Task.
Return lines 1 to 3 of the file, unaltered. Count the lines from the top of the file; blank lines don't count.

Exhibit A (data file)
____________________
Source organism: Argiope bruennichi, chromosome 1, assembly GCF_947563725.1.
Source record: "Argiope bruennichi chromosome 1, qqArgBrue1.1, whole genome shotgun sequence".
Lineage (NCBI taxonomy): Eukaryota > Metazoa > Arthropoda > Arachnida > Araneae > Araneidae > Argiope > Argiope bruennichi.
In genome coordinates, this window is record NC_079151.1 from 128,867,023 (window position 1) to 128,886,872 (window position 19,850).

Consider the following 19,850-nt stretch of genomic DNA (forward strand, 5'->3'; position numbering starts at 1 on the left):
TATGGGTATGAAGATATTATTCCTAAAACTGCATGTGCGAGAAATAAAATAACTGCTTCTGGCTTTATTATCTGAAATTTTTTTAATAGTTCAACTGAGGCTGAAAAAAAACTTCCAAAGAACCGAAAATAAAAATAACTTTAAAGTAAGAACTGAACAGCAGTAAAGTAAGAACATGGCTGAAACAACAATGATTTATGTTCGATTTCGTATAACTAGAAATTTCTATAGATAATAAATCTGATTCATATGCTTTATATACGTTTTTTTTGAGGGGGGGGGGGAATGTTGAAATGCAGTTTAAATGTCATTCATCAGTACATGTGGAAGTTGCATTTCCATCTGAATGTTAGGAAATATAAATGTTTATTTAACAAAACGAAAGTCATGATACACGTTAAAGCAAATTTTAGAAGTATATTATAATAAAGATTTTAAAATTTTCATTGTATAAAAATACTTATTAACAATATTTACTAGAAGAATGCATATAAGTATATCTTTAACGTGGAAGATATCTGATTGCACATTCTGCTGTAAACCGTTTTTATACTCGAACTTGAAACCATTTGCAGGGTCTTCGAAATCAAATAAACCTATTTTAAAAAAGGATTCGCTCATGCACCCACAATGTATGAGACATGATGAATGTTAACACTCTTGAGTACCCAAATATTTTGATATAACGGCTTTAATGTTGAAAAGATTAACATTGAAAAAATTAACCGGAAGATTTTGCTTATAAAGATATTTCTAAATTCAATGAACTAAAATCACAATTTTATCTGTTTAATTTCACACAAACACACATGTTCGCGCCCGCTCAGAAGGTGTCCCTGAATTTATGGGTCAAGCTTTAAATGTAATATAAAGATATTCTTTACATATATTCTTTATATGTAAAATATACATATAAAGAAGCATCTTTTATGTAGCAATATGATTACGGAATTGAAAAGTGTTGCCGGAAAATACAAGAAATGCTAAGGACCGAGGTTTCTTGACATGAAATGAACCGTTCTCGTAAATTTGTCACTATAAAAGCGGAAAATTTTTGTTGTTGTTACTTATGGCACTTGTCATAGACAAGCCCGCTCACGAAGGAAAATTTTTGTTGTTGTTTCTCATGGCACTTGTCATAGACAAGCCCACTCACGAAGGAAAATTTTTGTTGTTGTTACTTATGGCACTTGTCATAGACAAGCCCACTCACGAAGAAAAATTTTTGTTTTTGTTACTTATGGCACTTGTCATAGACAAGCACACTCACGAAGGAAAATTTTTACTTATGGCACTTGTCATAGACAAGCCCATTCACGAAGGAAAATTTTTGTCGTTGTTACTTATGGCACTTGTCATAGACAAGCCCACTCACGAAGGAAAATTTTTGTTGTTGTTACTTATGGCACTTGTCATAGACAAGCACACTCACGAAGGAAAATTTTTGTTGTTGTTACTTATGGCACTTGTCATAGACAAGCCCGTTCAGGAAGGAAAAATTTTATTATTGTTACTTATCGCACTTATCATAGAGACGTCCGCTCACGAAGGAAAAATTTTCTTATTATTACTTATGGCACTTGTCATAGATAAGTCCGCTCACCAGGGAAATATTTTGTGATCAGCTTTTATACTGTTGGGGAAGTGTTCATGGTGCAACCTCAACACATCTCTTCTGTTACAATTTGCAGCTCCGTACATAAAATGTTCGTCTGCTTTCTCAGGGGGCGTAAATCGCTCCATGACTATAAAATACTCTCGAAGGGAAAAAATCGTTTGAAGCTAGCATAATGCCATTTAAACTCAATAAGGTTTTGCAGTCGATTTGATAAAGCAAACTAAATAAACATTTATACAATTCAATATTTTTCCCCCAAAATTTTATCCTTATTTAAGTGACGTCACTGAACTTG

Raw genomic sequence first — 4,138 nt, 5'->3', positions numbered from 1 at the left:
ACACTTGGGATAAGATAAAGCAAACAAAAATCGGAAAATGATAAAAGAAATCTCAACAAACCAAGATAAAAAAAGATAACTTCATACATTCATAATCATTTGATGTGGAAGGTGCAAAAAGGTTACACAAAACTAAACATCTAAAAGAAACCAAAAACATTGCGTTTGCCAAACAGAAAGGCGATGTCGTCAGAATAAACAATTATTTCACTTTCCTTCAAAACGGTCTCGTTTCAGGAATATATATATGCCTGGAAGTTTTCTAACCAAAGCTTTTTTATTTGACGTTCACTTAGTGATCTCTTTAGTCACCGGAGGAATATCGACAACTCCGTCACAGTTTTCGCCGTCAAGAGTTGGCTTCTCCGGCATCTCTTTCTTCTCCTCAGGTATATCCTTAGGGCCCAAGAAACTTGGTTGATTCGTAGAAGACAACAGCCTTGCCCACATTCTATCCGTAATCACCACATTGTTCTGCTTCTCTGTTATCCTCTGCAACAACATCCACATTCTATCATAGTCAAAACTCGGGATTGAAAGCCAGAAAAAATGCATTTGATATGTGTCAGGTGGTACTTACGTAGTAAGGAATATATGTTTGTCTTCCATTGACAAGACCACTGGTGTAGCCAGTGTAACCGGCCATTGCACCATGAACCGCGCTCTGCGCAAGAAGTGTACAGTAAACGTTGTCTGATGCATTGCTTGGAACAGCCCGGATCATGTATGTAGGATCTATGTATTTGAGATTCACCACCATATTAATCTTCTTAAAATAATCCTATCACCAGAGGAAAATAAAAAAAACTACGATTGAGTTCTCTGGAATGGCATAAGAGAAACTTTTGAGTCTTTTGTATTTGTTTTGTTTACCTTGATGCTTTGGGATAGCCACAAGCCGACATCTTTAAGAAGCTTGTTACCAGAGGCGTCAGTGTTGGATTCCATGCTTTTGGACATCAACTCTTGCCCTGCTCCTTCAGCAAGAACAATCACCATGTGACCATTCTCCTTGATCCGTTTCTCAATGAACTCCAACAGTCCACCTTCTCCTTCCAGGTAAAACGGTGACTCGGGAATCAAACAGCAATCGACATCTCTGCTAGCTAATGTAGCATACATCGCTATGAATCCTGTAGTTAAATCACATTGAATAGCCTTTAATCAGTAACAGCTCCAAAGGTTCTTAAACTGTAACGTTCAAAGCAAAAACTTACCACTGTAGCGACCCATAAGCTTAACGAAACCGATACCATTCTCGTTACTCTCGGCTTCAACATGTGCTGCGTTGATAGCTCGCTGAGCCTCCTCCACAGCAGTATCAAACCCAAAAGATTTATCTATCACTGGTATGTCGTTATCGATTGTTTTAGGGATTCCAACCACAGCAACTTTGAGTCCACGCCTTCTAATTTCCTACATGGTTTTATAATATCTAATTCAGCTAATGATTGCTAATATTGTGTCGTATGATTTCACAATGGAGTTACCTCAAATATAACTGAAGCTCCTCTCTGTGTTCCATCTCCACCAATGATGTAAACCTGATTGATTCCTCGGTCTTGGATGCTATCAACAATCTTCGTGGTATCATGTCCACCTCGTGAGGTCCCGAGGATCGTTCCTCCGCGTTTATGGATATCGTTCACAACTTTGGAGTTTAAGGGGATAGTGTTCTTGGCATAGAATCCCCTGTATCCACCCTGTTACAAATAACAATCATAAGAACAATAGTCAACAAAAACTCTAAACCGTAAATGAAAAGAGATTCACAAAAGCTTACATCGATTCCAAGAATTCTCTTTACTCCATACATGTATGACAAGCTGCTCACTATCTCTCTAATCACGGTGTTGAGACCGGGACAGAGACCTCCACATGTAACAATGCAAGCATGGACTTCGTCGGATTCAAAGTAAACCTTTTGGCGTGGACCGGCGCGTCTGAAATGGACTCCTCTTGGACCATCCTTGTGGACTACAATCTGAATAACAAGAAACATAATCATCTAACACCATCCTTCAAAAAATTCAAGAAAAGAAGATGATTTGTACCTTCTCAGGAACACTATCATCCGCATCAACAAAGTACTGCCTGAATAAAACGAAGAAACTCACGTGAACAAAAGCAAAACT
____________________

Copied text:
Source organism: Argiope bruennichi, chromosome 1, assembly GCF_947563725.1.
Source record: "Argiope bruennichi chromosome 1, qqArgBrue1.1, whole genome shotgun sequence".
Lineage (NCBI taxonomy): Eukaryota > Metazoa > Arthropoda > Arachnida > Araneae > Araneidae > Argiope > Argiope bruennichi.